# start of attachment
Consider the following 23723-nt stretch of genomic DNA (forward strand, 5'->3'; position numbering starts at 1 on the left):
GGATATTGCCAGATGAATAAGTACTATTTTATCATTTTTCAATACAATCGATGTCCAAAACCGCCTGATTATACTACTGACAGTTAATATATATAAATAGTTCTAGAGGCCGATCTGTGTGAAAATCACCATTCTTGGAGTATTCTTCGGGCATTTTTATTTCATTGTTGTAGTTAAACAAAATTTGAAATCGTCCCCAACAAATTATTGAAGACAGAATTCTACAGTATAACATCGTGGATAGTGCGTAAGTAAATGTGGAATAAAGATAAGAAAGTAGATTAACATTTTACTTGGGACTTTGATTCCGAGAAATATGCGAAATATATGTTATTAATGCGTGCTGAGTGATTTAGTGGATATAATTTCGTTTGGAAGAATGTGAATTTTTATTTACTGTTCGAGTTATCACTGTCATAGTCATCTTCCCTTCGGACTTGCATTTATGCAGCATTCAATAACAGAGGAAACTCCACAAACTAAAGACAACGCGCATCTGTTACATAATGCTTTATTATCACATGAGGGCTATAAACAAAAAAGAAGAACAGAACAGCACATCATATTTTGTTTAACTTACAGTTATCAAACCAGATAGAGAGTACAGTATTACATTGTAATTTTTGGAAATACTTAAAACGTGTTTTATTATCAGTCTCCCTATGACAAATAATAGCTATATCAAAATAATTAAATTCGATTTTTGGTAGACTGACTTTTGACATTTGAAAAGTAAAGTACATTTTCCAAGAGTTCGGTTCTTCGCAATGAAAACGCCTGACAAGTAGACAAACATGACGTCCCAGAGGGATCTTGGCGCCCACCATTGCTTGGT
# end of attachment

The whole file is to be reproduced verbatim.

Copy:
Consider the following 23723-nt stretch of genomic DNA (forward strand, 5'->3'; position numbering starts at 1 on the left):
GGATATTGCCAGATGAATAAGTACTATTTTATCATTTTTCAATACAATCGATGTCCAAAACCGCCTGATTATACTACTGACAGTTAATATATATAAATAGTTCTAGAGGCCGATCTGTGTGAAAATCACCATTCTTGGAGTATTCTTCGGGCATTTTTATTTCATTGTTGTAGTTAAACAAAATTTGAAATCGTCCCCAACAAATTATTGAAGACAGAATTCTACAGTATAACATCGTGGATAGTGCGTAAGTAAATGTGGAATAAAGATAAGAAAGTAGATTAACATTTTACTTGGGACTTTGATTCCGAGAAATATGCGAAATATATGTTATTAATGCGTGCTGAGTGATTTAGTGGATATAATTTCGTTTGGAAGAATGTGAATTTTTATTTACTGTTCGAGTTATCACTGTCATAGTCATCTTCCCTTCGGACTTGCATTTATGCAGCATTCAATAACAGAGGAAACTCCACAAACTAAAGACAACGCGCATCTGTTACATAATGCTTTATTATCACATGAGGGCTATAAACAAAAAAGAAGAACAGAACAGCACATCATATTTTGTTTAACTTACAGTTATCAAACCAGATAGAGAGTACAGTATTACATTGTAATTTTTGGAAATACTTAAAACGTGTTTTATTATCAGTCTCCCTATGACAAATAATAGCTATATCAAAATAATTAAATTCGATTTTTGGTAGACTGACTTTTGACATTTGAAAAGTAAAGTACATTTTCCAAGAGTTCGGTTCTTCGCAATGAAAACGCCTGACAAGTAGACAAACATGACGTCCCAGAGGGATCTTGGCGCCCACCATTGCTTGGT